The agreement on a $2 trillion aid package by Congressional and White House negotiators announced at 1:30 a.m. Wednesday is, we are told, a guarantee to give many Americans who need help quick payments of $1,200 directly to Americans who need help an provide help and loans to businesses, large and small.
The deal comes as Virginia now has 9 deaths and 391 infections, 59,966 nationwide with 808 deaths and 19,721 dead worldwide and 445,880 confirmed positive.
On the surface, the massive bailout looks like a quick way to help many.
Hopefully, it may. Questions remain, however, on the details and who might get lost in the pipeline.
Originally, the quick payments to Americans would be based on income from their latest tax returns but many who depend on Social Security as the bulk of their income don’t make enough to even file returns. That includes many residents of Floyd County and other such rural areas.
For Social Security recipients, the federal government already knows what they receive and could make payments directly to them through direct deposits to bank accounts. Was that loophole closed? That depends on the final draft of the approved bills in the Senate and House.
Much of the small business loan program is based on keeping payroll payments alive in such operations but many small businesses are one-person operations where the owners tried to earn a little extra income. His or her business could shut down during the current economic holding pattern that exists in fighting the virus.
Will they have an opportunity to obtain small loans to stay in business until the crisis ends? We don’t know at this point.
What we do know is that America, like many nations worldwide, is all but shut down when people are told to stay home. President Donald Trump, whose hotels and resorts are losing millions daily because most are shutdown and dark, says he wants “America reopened by Easter,” which is April 12. Economic and health experts, along with most members of Congress, including Republicans, say that will not happen.
Let’s look at the entertainment and sports businesses, especially in a tourism-based area like Floyd County.
With the government of Japan and the International Olympic Committee ending their holdout on whether or not to cancel or postpone the Summer Olympics in Tokyo in July and agreed to reschedule the event next year, the focus may turn to other summer events in and around Floyd County and Virginia.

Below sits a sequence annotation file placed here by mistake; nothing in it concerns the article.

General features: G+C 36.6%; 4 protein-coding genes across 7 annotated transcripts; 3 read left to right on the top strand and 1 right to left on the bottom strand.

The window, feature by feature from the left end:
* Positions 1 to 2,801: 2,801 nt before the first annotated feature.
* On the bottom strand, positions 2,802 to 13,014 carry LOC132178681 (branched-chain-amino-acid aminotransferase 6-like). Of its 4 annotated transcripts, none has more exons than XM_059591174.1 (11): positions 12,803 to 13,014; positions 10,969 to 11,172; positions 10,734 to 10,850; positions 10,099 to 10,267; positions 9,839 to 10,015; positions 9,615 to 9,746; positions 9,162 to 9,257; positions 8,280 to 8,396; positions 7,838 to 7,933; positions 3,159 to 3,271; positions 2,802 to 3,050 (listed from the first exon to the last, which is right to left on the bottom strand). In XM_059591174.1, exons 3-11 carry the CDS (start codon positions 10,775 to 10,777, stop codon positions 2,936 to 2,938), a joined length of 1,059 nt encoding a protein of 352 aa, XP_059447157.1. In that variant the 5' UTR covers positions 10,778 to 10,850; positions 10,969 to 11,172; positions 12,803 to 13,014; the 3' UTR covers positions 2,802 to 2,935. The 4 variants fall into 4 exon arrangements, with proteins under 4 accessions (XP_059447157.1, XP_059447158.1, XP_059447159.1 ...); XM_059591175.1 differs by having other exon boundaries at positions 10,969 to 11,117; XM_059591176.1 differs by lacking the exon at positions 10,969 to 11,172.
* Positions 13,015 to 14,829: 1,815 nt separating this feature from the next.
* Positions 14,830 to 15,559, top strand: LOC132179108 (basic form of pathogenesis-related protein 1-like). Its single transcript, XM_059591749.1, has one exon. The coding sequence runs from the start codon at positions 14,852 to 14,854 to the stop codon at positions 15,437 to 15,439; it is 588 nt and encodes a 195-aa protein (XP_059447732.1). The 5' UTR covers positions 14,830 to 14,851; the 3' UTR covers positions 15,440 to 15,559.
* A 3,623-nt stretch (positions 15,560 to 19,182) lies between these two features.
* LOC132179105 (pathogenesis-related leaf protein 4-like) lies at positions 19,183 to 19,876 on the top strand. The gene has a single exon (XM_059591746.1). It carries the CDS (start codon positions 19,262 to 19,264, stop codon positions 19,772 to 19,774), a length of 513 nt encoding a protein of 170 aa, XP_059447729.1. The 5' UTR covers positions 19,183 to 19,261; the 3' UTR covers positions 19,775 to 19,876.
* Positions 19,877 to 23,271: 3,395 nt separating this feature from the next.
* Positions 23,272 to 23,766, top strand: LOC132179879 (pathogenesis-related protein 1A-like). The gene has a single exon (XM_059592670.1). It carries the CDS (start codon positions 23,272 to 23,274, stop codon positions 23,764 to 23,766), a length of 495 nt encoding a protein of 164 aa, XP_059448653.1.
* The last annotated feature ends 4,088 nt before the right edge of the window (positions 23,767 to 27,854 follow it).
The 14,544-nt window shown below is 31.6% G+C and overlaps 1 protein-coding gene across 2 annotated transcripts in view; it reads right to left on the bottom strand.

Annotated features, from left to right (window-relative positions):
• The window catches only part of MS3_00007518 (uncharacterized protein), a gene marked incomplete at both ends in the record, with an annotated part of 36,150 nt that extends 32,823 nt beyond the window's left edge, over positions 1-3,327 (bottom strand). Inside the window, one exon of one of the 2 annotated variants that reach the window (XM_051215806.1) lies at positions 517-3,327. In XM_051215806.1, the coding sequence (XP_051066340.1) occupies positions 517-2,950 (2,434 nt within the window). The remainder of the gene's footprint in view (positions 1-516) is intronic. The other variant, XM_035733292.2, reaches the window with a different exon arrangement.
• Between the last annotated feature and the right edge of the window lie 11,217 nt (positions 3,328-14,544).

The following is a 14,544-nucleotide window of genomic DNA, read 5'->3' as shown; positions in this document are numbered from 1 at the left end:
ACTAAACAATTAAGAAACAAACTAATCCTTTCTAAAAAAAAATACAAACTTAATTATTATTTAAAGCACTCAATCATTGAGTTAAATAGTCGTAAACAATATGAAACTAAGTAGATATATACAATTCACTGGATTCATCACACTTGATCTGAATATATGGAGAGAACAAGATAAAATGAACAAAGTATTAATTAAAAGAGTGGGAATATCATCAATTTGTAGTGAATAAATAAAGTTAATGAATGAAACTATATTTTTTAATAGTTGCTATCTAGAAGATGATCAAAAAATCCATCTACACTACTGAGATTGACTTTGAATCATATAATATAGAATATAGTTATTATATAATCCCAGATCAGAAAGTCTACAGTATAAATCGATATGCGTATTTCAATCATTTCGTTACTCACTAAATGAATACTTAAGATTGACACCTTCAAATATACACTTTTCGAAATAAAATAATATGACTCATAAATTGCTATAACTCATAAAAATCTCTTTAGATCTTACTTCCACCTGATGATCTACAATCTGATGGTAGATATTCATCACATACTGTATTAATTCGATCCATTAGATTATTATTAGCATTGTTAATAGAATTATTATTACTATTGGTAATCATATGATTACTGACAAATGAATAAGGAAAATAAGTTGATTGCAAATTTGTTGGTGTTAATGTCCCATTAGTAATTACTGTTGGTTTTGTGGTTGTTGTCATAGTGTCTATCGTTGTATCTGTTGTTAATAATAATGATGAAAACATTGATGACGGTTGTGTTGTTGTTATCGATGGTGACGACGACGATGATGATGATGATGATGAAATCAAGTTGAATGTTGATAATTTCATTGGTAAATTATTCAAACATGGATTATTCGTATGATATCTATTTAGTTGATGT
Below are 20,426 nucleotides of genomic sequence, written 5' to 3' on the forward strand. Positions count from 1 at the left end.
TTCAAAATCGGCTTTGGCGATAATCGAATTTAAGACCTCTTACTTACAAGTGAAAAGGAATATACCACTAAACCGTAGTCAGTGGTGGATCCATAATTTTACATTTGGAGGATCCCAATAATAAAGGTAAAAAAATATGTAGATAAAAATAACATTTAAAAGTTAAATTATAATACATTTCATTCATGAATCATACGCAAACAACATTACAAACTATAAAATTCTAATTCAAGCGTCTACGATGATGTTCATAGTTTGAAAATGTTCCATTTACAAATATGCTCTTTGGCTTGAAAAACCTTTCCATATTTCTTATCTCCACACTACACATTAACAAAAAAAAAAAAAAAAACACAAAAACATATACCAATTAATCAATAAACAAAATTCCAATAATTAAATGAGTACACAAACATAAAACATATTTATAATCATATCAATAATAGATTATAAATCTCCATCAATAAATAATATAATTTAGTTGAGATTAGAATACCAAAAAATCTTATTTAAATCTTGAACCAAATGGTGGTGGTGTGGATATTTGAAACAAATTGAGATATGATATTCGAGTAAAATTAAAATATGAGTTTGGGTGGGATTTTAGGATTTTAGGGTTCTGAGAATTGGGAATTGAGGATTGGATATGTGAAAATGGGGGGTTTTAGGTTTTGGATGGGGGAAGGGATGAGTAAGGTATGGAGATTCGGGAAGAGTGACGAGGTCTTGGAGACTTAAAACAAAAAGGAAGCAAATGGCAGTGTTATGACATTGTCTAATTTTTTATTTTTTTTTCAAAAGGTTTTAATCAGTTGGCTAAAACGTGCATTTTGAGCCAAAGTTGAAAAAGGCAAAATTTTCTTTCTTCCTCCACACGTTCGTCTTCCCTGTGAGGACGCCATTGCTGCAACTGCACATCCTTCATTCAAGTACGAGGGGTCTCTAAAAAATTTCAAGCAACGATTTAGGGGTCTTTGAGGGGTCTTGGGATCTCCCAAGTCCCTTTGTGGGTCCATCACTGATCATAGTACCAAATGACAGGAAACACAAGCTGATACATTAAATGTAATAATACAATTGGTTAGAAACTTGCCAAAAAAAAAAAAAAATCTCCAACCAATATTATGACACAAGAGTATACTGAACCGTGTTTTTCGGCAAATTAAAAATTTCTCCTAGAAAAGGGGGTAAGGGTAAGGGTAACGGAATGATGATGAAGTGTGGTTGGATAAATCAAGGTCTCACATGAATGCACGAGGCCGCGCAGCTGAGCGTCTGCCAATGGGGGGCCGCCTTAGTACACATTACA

What FloydFest, normally five days at the end of July?
Music venues stay dark in Floyd and nearby locations. The Friday Night Jamboree goes into its third closed weekend, although co-owners Dylan Locke and Heather Krantz have substituted a streaming hour of music on their Facebook page each Friday evening.
But live gatherings are canceled until further notice, partly because of concern by musicians, promoters and venue owners and by orders of Gov. Ralph Northam, who says such gatherings are illegal and anyone trying to hold one will be punished.
Not just music. Northam closed bowling alleys this week, along with gyms and spas. Any and all food purchased for dining from a restaurant just be picked up and taken home or someplace that abides by the social distancing rules (no gatherings of more than 10 people).
That also shuts down the Saturday night bluegrass dances at Wildwood General Store, Sunday Music Jams there and at the Country Store, and concerts at Dogtown Roadhouse, Buffalo Mountain Brewery, Pine Tavern and elsewhere.
Northam says his rules may stay in effect for 4-6 months or even longer is the pandemic does not ease.
Want to go to a movie? Sit back in your easy chair and watch something at home on DVD or through streaming media services like Netflix, Amazon Prime or Hulu if you can afford the monthly fees and have a strong enough internet signal.
With the weather warming up, music normally populates Oxford Street in Floyd with musicians playing. Won’t happen this year. The musicians draw crowds much larger than 10. Floyd’s popular Small Town Thursday Night Shows are in danger as well, along with concerns over the concerts from the gazebo at Hotel Floyd.
The summer Saturday night concerts in the pavilion at Zion Lutheran Church? Not even the Lord can provide them or override the governor’s orders.
Life, as most of us know it, came to an infected halt with delays in response by our government and the folks governing other nations around the world.
Will things improve? Hopefully.
Will it come soon? Probably not.
Will we survive? Of course. That’s what we all do in times of crisis.